Taft's sleepiness. He implored Taft to see a specialist, but was rebuffed.
provide the richest trove of anecdotes related to Taft's sleep apnea.
James Watson of Indiana, later to be Senate Majority Leader,
was on familiar terms with Taft: "I literally loved Taft.
He was one of the finest men that ever lived anywhere."
Watson agreed, however, that Taft's administration was a "disappointment."
He was convinced that "a fact that had considerable to do with the situation
[was] that Taft ate too much. [Taft] kept his system so filled with undigested
food and, consequently, toxic poison, that
most of the time he simply did not and could not function in alert fashion."
Watson cites the following examples
- "Often when I was talking to him after a meal his head would fall over on his breast
and he would go sound asleep for ten or fifteen minutes. He would waken and resume
the conversation, only to repeat the performance in the course of half an hour or so."
As recounted in , the
White House butler would leave the last few courses of dinner in front of
the sleeping Taft rather than awaken him. The doorman, who was the last servant to
leave, would eventually collect the dishes.
- "I recall that Colonel George B. Lockwood, of Indiana, and I were there for luncheon
one day. ... The Colonel and I could not help noticing how inordinately Taft ate
and therefore were not surprised when, after the luncheon and in the 'Red Room,' he
went sound asleep while we were talking to him. I said to the Colonel: 'George, you
sit here and keep an eye on the administration while I go out to the park to witness
a game between New York and Washington,' whereupon I tiptoed out and left
Colonel Lockwood sitting guard over the somnolent President."
- On one occasion, Senator Watson told a just-awakened Taft:
"Mr. President, you are the largest audience that I ever put entirely to sleep in all
my political experience." Taft "laughed heartily and took no umbrage whatever."
- Taft had a warm friendship with the greatest physician in the English-speaking world,
William Osler. Osler was aware of a link between sleepiness and severe obesity
but there is no record he ever advised Taft of a problem.
- The only physician known to have appreciated Taft's illness was Dr. James Marsh Jackson,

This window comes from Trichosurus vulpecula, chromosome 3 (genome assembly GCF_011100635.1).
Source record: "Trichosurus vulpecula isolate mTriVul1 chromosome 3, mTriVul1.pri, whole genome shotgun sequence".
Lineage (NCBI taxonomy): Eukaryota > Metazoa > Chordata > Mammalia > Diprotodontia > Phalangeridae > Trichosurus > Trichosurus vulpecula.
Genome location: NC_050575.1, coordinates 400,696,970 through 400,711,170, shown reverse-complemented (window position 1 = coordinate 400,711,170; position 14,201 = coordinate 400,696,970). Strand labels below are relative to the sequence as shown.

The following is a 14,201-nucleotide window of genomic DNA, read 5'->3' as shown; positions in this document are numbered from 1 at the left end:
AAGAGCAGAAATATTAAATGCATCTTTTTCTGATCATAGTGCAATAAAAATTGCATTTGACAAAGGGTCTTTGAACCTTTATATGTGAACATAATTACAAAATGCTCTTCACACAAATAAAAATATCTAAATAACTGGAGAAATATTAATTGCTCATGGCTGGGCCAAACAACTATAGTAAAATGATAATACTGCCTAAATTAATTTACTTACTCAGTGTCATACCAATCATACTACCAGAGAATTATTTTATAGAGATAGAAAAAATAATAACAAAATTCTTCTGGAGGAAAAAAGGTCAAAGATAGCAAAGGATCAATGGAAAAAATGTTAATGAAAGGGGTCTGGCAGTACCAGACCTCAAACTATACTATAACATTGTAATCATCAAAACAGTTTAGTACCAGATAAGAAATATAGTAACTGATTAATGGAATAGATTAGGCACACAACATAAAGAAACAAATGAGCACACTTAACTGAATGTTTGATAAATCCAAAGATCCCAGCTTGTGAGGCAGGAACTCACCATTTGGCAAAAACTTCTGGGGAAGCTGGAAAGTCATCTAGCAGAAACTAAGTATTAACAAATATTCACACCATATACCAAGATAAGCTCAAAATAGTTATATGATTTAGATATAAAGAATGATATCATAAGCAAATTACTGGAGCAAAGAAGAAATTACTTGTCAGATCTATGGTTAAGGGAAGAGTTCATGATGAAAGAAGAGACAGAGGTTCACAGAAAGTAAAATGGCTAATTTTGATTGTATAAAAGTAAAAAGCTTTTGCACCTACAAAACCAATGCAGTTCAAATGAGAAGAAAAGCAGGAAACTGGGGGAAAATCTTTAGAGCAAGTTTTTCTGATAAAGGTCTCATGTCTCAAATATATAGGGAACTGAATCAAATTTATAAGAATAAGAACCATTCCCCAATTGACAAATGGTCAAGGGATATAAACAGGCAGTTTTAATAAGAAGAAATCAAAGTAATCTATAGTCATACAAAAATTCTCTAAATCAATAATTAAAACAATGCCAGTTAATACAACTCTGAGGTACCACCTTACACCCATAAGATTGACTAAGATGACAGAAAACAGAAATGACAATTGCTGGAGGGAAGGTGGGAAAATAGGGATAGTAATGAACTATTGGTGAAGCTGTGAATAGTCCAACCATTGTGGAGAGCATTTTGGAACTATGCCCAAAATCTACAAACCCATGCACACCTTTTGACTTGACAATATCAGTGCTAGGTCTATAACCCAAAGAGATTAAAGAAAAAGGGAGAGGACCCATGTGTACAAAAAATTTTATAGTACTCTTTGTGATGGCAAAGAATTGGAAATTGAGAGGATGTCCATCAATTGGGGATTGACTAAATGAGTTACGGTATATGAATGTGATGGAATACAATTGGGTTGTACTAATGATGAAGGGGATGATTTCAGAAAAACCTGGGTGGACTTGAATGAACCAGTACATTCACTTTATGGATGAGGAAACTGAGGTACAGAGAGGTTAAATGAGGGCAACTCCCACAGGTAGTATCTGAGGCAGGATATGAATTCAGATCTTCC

a private practitioner in Massachusetts.
(Taft's summer vacations as President were in Massachusetts.)
Archie Butt recorded: "I told [Dr. Jackson] how the President had a way of
dropping to sleep as he was writing or playing cards, and he shook his head in such a way as
to cause chills to run up and down my spinal column." Jackson advised Taft to lose weight.
There is no record of Jackson's concern reaching White House physicians. Butt did not
publicize Jackson's findings.
- There is evidence that Taft's Secretary of the Navy, George von Lengerke Meyer,
had concerns about Taft's sleepiness. No record of his comments exist, however,
and there is no record of concerns from other members of Taft's Cabinet.
- Ira Smith ran the White House mailroom for 50 years. He wrote:
"But of the nine Presidents under whom I served, from McKinley to Truman, the most puzzling
and in some ways the most disliked during his term was William Howard Taft.
This was not due to any lack of charm or intelligence on the part of Mr. Taft.
To the public he was a fat, good-natured, smiling man whose administration was
not especially bad. But inside the White House he was unhappy; his feet hurt,
he overate, and he often fell asleep and snored at his desk."
- The writer Henry Adams had a pre-Presidential acquaintance with Taft. The two
had a chance street encounter in January 1912, Taft's third year in office. Adams wrote:
[Taft] gave me a shock. He looks bigger and more tumble-to-pieces than ever,
and his manner has become more slovenly than his figure; but what struck me
most was the deterioration of his mind and expression. [He] is ripe for a stroke.
He shows mental enfeeblement all over, and I wanted to offer him a bet that he
wouldn't get through his term.